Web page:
Background: The management of neovascular age-related macular degeneration (nAMD) has been transformed by the introduction of agents delivered by intravitreal injection which block the action of vascular endothelial growth factor-A (anti-VEGF agents). One such agent in widespread use is bevacizumab which was initially developed for use in oncology. Most of the evidence supporting the use of bevacizumab for nAMD has come from interventional case series and this clinical trial was initiated because of the increasing and widespread use of this agent in the treatment of nAMD (an off-label indication) despite a lack of definitive unbiased safety and efficacy data.
Methods and design: The Avastin(R) (bevacizumab) for choroidal neovascularisation (ABC) trial is a double-masked randomised controlled trial comparing intravitreal bevacizumab injections to standard therapy in the treatment of nAMD. Patients are randomised to intravitreal bevacizumab or standard therapy available at the time of trial initiation (verteporfin photodynamic therapy, intravitreal pegaptanib or sham treatment). Ranibizumab treatment was not included in the control arm as it had not been licensed for use at the start of recruitment for this trial. The primary outcome is the proportion of patients gaining >/= 15 letters of visual acuity at 1 year and secondary outcomes include the proportion of patients with stable vision and mean visual acuity change.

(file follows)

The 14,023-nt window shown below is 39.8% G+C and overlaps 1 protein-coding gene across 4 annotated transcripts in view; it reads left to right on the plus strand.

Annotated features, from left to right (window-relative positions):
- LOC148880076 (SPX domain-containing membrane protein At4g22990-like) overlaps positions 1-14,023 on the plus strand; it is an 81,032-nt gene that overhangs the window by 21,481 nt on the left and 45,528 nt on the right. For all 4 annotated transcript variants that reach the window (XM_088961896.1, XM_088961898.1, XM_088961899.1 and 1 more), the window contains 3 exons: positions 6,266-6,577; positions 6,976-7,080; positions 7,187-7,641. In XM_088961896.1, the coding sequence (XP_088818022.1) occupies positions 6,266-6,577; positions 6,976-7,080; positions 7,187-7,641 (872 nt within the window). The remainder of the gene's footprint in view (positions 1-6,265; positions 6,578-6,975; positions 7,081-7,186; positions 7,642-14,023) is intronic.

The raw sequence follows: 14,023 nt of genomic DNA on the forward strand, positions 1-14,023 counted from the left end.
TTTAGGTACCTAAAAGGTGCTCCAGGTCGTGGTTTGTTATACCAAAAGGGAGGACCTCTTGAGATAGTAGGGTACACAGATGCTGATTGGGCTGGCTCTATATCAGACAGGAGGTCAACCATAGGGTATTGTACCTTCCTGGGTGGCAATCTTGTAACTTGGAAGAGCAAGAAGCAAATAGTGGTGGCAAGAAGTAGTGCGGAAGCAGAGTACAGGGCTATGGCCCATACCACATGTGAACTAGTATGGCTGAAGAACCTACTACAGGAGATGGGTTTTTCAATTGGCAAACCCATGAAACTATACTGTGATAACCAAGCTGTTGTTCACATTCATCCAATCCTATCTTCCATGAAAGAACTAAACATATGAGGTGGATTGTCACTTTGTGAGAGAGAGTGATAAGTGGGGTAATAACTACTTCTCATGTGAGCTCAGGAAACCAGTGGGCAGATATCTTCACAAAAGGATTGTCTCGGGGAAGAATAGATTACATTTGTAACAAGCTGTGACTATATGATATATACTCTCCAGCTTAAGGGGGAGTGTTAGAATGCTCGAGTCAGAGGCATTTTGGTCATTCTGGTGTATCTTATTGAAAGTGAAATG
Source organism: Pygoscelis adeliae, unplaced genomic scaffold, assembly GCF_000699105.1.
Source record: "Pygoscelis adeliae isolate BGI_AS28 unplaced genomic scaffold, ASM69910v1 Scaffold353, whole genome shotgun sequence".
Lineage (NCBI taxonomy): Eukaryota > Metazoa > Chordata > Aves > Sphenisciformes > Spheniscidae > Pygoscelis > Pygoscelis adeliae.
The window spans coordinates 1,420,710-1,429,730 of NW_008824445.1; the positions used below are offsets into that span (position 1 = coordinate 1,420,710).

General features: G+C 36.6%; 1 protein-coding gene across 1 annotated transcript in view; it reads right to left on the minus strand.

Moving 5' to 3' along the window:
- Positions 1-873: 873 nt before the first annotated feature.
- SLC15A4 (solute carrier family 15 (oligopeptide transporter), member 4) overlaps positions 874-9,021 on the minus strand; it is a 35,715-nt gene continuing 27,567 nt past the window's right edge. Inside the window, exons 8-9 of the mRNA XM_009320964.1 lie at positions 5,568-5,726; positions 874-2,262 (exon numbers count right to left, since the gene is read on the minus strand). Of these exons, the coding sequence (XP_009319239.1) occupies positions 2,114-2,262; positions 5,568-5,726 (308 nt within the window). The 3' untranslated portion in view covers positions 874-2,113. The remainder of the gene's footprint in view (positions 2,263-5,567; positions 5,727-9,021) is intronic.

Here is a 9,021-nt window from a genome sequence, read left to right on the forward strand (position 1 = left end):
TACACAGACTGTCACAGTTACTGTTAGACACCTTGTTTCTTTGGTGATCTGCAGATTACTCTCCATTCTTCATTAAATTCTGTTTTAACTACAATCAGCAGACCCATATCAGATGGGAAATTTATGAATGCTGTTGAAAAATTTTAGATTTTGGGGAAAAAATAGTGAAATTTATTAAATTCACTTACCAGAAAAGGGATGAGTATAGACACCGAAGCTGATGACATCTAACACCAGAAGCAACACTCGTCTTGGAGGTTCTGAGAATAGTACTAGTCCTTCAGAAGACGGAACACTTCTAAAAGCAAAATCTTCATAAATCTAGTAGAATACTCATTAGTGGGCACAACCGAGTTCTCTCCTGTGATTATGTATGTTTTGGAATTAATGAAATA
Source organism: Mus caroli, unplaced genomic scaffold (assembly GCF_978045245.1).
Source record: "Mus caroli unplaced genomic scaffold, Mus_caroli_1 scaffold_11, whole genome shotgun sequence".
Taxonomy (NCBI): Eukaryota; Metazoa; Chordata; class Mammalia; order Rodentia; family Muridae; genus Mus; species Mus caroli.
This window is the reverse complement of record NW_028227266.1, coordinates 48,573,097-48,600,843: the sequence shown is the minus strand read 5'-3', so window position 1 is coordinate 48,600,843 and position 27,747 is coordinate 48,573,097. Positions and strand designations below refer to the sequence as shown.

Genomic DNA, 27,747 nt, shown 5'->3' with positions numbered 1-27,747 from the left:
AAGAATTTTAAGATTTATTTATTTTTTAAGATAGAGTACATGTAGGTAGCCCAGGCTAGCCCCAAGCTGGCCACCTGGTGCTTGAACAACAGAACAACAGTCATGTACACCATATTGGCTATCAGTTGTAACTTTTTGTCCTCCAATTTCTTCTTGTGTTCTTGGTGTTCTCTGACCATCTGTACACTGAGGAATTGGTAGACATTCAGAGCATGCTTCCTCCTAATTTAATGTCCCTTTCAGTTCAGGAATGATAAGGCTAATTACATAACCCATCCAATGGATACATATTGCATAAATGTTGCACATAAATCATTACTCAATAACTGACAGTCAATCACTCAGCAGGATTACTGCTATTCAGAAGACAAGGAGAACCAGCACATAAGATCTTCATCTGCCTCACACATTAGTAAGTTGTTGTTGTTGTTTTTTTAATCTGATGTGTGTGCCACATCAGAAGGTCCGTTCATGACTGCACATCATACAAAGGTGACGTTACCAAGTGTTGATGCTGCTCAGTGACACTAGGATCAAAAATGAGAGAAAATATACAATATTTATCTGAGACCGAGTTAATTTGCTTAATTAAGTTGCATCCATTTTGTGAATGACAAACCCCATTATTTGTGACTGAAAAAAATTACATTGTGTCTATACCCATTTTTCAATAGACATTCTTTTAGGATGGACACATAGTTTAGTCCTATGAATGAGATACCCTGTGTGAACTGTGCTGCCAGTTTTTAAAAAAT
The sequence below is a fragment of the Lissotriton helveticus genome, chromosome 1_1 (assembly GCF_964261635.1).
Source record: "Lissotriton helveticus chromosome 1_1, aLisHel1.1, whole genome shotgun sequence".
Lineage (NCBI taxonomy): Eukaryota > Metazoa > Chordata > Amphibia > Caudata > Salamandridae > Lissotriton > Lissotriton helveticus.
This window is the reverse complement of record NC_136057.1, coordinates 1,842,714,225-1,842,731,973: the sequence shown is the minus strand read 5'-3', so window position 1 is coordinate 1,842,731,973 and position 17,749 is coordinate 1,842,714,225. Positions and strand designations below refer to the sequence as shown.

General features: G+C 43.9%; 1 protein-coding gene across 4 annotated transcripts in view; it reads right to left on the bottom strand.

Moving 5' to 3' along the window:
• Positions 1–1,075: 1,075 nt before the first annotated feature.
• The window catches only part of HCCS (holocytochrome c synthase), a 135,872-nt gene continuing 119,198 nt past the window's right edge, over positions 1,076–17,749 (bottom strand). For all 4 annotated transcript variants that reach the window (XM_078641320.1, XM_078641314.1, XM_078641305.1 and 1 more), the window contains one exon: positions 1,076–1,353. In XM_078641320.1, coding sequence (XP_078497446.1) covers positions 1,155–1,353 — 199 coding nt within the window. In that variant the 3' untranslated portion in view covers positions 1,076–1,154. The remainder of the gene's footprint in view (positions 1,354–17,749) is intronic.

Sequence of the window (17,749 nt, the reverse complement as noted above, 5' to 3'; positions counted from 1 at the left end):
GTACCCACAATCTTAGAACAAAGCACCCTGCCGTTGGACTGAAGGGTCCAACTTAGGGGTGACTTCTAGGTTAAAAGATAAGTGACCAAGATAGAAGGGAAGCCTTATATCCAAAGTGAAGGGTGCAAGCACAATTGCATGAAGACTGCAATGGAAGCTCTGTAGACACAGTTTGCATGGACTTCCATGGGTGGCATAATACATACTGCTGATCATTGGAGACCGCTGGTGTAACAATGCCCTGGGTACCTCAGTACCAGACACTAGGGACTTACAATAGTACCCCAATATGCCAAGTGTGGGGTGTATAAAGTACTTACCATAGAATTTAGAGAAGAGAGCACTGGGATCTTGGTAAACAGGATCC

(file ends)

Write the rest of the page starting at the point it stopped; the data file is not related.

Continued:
Discussion: The ABC Trial is the first double-masked randomised control trial to investigate the efficacy and safety of intravitreal bevacizumab in the treatment of nAMD. This trial fully recruited in November 2007 and results should be available in early 2009. Important design issues for this clinical trial include (a) defining the control group (b) use of gain in vision as primary efficacy end-point and (c) use of pro re nata treatment using intravitreal bevacizumab rather than continuous therapy.
Trial registration: Current controlled trials ISRCTN83325075.